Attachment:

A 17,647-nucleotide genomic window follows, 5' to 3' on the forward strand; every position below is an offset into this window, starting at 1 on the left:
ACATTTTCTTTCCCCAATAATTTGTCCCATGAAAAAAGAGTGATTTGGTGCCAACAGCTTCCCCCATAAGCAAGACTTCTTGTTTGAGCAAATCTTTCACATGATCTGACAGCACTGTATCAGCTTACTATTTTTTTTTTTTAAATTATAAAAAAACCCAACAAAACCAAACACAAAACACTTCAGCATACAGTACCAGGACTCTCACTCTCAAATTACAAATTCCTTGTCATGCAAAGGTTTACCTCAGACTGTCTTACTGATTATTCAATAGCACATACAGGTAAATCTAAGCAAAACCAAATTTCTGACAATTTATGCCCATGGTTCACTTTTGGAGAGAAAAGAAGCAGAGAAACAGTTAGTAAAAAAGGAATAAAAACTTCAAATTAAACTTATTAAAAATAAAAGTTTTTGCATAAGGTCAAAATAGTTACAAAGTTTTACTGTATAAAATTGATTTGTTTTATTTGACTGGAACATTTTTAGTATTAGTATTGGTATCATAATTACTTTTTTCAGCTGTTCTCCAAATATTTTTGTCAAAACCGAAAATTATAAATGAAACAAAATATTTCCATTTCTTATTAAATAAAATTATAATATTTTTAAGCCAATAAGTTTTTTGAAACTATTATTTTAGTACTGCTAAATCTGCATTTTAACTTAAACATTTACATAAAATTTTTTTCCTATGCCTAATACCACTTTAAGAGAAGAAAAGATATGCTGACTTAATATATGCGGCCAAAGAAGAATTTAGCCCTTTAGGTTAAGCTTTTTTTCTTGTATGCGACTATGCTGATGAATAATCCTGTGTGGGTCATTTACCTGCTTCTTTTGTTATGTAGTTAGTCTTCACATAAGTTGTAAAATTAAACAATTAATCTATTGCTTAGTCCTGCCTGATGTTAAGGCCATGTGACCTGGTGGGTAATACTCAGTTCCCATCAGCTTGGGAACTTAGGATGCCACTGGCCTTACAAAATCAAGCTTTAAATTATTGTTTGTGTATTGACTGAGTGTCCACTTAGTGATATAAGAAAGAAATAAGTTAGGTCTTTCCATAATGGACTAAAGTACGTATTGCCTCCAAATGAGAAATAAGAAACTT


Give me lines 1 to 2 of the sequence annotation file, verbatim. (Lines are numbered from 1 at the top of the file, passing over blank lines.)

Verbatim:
A 17,647-nucleotide genomic window follows, 5' to 3' on the forward strand; every position below is an offset into this window, starting at 1 on the left:
ACATTTTCTTTCCCCAATAATTTGTCCCATGAAAAAAGAGTGATTTGGTGCCAACAGCTTCCCCCATAAGCAAGACTTCTTGTTTGAGCAAATCTTTCACATGATCTGACAGCACTGTATCAGCTTACTATTTTTTTTTTTTAAATTATAAAAAAACCCAACAAAACCAAACACAAAACACTTCAGCATACAGTACCAGGACTCTCACTCTCAAATTACAAATTCCTTGTCATGCAAAGGTTTACCTCAGACTGTCTTACTGATTATTCAATAGCACATACAGGTAAATCTAAGCAAAACCAAATTTCTGACAATTTATGCCCATGGTTCACTTTTGGAGAGAAAAGAAGCAGAGAAACAGTTAGTAAAAAAGGAATAAAAACTTCAAATTAAACTTATTAAAAATAAAAGTTTTTGCATAAGGTCAAAATAGTTACAAAGTTTTACTGTATAAAATTGATTTGTTTTATTTGACTGGAACATTTTTAGTATTAGTATTGGTATCATAATTACTTTTTTCAGCTGTTCTCCAAATATTTTTGTCAAAACCGAAAATTATAAATGAAACAAAATATTTCCATTTCTTATTAAATAAAATTATAATATTTTTAAGCCAATAAGTTTTTTGAAACTATTATTTTAGTACTGCTAAATCTGCATTTTAACTTAAACATTTACATAAAATTTTTTTCCTATGCCTAATACCACTTTAAGAGAAGAAAAGATATGCTGACTTAATATATGCGGCCAAAGAAGAATTTAGCCCTTTAGGTTAAGCTTTTTTTCTTGTATGCGACTATGCTGATGAATAATCCTGTGTGGGTCATTTACCTGCTTCTTTTGTTATGTAGTTAGTCTTCACATAAGTTGTAAAATTAAACAATTAATCTATTGCTTAGTCCTGCCTGATGTTAAGGCCATGTGACCTGGTGGGTAATACTCAGTTCCCATCAGCTTGGGAACTTAGGATGCCACTGGCCTTACAAAATCAAGCTTTAAATTATTGTTTGTGTATTGACTGAGTGTCCACTTAGTGATATAAGAAAGAAATAAGTTAGGTCTTTCCATAATGGACTAAAGTACGTATTGCCTCCAAATGAGAAATAAGAAACTT